Stolen guns sold to criminals

Police arrest two suspected of stealing and selling 170 advanced firearms.

stolen guns (photo credit: Israel Police)
stolen guns
(photo credit: Israel Police)
Two residents of Rishon Lezion were under arrest forstealing up to 170 advanced firearms from a secret Israel Weapons Industryplant and selling the arms to underworld criminal organizations, policerevealed on Wednesday.
"This is a very serious development, which could actively harm our nationalsecurity. These weapons have fallen into criminal hands. I hope the arrestswill go some way towards retrieving the firearms," Ch.-Supt. Tomer Cohen,of the Central District's Central Unit, told The Jerusalem Post.
"Our priority now is to check whether these firearms have been sold on toterrorists," Cohen added. "The majority of the 170 firearms have beensold to criminal elements, and we are in the process of trying to track themdown," he added.
The undercover investigation was launched when police recovered a number ofstolen weapons hidden in a cache in an open field in an Arab town in November 2008. The firearms werethen traced back to the Israel Weapons Industry plant.
The Central District's Central Unit activated two undercover agents to monitorthe suspects as they allegedly stole millions of dollars worth of advancedweaponry designated for special army forces, elite Israel Police units, andgovernment security agents.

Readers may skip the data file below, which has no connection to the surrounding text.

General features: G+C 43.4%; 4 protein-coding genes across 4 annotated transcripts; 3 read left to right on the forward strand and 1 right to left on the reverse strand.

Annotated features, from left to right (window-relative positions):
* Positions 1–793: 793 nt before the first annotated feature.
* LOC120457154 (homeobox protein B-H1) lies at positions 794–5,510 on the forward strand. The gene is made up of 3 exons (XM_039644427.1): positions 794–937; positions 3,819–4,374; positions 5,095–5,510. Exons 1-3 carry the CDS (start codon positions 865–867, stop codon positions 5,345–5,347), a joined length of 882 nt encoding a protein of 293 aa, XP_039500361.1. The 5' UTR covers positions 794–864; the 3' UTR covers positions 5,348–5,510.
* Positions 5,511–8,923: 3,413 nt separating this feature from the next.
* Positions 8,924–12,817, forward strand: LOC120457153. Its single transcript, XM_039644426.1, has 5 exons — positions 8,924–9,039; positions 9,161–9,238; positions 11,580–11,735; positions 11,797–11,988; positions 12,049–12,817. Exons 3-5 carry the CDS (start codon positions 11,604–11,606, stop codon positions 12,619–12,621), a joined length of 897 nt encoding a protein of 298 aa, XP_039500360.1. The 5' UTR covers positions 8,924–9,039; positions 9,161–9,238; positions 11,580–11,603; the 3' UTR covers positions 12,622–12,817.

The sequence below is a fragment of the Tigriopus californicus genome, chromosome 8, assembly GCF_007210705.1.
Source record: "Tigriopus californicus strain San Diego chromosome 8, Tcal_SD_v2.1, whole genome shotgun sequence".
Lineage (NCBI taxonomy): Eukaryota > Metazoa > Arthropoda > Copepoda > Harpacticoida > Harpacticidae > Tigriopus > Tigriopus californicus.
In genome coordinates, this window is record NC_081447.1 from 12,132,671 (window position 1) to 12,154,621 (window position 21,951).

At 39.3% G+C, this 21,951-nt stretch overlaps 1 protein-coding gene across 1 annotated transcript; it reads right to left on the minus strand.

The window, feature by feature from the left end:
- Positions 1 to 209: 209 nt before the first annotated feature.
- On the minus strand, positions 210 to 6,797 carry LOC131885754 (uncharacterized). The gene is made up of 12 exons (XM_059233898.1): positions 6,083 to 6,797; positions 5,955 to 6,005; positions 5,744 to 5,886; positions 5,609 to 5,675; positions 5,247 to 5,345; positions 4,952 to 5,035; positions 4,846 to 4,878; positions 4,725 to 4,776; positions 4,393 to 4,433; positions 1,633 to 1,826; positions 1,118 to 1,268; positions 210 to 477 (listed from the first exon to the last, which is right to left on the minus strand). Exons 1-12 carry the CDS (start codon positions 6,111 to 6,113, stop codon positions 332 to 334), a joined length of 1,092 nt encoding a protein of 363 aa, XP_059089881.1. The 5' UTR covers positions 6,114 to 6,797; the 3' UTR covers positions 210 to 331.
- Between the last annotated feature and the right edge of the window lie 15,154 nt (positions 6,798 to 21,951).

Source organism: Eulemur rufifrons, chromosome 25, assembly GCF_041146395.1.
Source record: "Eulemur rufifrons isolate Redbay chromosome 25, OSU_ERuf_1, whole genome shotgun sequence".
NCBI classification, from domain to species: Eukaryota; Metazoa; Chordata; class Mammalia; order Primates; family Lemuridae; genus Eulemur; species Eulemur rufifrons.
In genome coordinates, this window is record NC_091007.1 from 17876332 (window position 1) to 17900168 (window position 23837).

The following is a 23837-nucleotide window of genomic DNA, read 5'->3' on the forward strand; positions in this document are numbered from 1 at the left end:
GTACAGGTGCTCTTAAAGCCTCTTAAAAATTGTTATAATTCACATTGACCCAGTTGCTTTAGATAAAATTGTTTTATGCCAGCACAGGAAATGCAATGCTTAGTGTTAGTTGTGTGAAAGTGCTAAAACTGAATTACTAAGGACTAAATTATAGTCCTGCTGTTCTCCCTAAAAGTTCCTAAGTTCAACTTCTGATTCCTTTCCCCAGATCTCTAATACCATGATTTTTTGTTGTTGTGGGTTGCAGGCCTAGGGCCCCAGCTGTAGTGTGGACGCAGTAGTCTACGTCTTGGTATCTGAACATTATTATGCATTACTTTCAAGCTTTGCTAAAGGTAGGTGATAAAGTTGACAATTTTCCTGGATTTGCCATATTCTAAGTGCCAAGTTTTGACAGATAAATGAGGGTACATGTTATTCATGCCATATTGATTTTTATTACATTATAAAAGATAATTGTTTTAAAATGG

The stolen arms include Galil sniper rifles with silencers, assault rifles withgrenade launchers attached designed for elite Israel Police units, mini-Uzi submachine guns with silencers, and several types of handguns.
Some of the sniper rifles have a range of one kilometer.
"The majority of the weapons have already been sold," Cohen said. "Theywere taken directly off the production line," he added.
The two suspects have been named as Sergey Kirzener, a former Israel WeaponsIndustries (IWI) plant employee, and Sharon Gutin, a man police describe as anunderworld figure who acted as an intermediary between mob weapons buyers andKirzener.
Kirzener was tasked with testing the firearms at a firing range in the plant."He would take ten guns away for testing on the range and come back withseven," a police source told The Jerusalem Post.
Kirzener was sacked in recent months for disciplinary reasons, but was able tocontinue selling the weapons because he had hidden a number of firearms incaches outside of the plant.
A Rishon Lezion magistrate extended the custody of the suspects until January31.
A girlfriend of one of the suspects has also been questioned under caution.
Police say the arrests came after "a certain breakthrough" was made, butadded that they could not elaborate at this stage.
A media gag order prevents publication of certain information pertaining to theinvestigation.